For the next few columns I shall be covering the early works of a group of manga and anime artists known as the “Clamp” group. This is a group of all-women artists and writers, who first began working in the mid-1980s and have continued to produce some of the biggest, the most popular, and the best looking manga and anime. However, while their manga is often considered great, some of the early anime adaptations do not quite to their work justice.
Clamp’s debut work was RG Veda, a fantasy series that spanned 10 volumes between 1989-1996. However, the anime consists of just two Original Video Anime (OVA) released in 1991-1992. The series is based on Vedic Mythology, which is related to Hinduism. As a result, the title is pronounced “Rigveda”, not “R. G. Veda”. There are some notable differences, such as the characters having Japanese names.
In this world setting, 300 years ago the “God-King” was murdered in a rebellion by the cruel thunder god Taishakuten, who is now the current God-King and will do anything to maintain his power. In the present day, the mighty warrior Yasha, who comes from a clan destroyed by Taishakuten, learns of a prophecy that a band of six people, known as the “six stars” shall overthrow the current God-King. Yasha is one of the stars. The second is Ashura, a genderless child whose mother and Taishakuten magically sealed to prevent him from causing trouble. Yasha frees Ashura, and together they go searching for the other four stars and start their rebellion.
They soon find another three stars: Ryu, young king of the Dragon Tribe who wields a gigantic sword; Soma, a woman who fights with two boomerang-like blades; and Karura, who has fights with her own bird and controls flight magic. They continue searching for the sixth star, while also being attack by Taishakuten and followed by the mysterious Kujaku, a traveller who many of the six stars do not trust, but Ashura finds friendly.
The original manga of RG Veda is very good for the reason why most of Clamp’s work is very good: the way it looks. Clamp has always been praised when it comes to the quality of their art, and it is in this work where we see it first materialise. It is not just the characters, but the landscapes that look wonderful too, especially in this epic fantasy setting.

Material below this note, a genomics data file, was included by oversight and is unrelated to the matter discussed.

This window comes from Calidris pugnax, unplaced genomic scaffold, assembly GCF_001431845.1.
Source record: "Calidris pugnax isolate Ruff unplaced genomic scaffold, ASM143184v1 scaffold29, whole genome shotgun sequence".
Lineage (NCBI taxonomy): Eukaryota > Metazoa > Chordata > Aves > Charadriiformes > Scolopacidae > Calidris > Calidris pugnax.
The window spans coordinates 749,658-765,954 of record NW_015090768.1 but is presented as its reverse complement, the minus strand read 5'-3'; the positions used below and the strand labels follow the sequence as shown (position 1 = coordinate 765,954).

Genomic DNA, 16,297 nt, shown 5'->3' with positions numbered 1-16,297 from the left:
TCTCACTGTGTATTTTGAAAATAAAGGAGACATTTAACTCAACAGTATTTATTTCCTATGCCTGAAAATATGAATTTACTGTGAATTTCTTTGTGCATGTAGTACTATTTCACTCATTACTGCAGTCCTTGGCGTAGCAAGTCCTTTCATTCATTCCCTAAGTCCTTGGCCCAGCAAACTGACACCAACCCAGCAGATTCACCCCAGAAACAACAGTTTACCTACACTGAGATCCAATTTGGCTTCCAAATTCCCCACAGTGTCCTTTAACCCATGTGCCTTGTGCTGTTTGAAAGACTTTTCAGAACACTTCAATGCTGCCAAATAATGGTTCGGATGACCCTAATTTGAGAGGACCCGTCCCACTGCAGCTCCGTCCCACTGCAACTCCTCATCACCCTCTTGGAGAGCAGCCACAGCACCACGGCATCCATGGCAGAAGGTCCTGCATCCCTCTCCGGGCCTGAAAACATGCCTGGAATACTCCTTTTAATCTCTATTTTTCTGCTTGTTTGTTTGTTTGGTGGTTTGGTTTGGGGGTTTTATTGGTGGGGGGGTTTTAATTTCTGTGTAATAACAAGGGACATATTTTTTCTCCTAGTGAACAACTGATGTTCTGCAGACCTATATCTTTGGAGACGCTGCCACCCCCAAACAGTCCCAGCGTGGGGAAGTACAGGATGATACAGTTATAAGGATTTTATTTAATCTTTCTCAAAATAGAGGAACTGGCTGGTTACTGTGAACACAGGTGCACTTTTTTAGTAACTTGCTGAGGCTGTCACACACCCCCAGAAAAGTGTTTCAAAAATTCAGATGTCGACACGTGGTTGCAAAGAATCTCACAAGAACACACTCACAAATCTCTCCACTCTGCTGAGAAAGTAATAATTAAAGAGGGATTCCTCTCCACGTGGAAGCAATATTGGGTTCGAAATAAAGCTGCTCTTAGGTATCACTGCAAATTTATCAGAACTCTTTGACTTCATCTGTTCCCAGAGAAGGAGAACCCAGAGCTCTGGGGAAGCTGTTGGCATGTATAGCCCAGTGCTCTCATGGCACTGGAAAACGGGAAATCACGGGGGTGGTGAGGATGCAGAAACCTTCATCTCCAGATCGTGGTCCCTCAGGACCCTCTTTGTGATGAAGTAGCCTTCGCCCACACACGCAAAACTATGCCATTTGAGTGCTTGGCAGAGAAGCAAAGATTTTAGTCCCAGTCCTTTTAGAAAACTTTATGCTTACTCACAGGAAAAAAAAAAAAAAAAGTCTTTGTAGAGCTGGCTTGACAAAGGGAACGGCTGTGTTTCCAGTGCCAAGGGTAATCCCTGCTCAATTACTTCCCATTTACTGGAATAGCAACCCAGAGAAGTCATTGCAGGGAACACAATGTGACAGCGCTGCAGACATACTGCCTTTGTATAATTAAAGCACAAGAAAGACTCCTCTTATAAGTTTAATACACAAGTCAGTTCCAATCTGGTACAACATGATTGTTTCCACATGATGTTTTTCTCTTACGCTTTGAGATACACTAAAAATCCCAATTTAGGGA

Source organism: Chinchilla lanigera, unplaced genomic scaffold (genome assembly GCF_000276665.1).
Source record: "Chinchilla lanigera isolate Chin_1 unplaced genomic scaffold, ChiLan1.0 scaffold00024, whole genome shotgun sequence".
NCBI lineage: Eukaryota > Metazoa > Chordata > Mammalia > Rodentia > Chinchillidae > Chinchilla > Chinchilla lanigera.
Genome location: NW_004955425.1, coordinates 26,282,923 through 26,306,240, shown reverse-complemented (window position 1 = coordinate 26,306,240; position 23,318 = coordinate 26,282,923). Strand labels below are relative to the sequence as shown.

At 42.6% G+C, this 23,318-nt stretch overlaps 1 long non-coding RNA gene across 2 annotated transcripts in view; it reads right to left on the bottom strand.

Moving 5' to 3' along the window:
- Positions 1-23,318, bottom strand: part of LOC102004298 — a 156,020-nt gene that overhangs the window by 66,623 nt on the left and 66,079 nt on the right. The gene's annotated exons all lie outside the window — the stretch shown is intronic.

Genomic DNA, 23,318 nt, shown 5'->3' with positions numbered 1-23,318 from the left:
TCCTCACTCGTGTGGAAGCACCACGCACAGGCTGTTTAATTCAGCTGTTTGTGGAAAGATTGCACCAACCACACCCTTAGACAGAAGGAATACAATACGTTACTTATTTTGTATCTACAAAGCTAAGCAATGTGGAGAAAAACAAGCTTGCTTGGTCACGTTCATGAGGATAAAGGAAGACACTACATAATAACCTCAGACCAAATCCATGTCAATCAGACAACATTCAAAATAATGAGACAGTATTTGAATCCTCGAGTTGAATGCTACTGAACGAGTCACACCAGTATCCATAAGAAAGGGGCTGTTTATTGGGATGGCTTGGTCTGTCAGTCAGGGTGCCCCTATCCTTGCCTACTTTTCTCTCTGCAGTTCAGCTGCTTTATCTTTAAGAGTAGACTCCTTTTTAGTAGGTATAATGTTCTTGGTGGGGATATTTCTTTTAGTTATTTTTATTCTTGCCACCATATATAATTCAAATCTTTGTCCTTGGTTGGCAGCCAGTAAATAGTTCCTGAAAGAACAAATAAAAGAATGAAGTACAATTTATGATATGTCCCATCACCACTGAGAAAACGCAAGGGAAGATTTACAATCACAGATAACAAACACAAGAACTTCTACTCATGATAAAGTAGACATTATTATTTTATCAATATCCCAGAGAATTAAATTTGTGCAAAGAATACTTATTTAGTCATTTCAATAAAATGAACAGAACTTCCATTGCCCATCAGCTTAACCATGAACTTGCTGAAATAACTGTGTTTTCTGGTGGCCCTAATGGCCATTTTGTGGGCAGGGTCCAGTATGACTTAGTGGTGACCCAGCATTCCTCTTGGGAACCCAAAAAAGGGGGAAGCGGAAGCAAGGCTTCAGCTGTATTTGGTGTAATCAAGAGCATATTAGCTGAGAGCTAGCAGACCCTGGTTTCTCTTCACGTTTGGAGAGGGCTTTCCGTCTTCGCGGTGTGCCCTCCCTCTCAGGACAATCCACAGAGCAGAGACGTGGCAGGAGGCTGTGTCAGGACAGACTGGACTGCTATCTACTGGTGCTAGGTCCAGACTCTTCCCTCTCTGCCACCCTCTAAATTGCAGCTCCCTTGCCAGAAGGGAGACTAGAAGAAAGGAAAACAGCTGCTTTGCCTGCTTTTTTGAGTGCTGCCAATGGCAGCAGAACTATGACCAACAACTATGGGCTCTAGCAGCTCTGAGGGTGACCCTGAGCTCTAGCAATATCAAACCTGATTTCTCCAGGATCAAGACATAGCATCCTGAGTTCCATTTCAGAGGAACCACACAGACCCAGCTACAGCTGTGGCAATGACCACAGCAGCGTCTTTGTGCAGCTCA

However, the anime version has several problems. The main one is the obvious brevity of the series, as it is only two episodes long. Plus, it does not start at the beginning. It starts in the middle of the story, so if you have not read the manga understanding it is problematic. The first episode is an adaptation of one of the stories in the manga, whilst the second is an original story that they seemingly needed to write in order to reveal the identity of the sixth star to the other main characters. Also, due to the fact that the characters have Japanese names, it is hard at times to understand the relationship between this story and the original myths that they are based on.
You might be wondering why there is any point in watching this. I would argue that it is worth a watch on the grounds that this was the debut work from Clamp. Therefore if you want to know the origins of Clamp, this is the starting point. Of course, you should read the manga in tandem, but this is hard as the company that published it in English, Tokyopop, is no longer publishing English-language works, thus only second-hand copies are currently available.
The other reason to start with this is that Clamp has the habit of cross-referencing their works. Characters from one series will appear in another later work. The six stars in RG Veda later appear another of their works called Tsubasa: Reservoir Chronicle. Therefore seeing and reading Clamp’s works in chronological order makes more sense.
RG Veda’s anime is therefore looking into if you are interested in Clamp’s origins, but the manga is the better work.
RG Veda is available on Region 1 DVD from Central Park Media. It was released also released in the UK on video cassette by Manga Entertainment.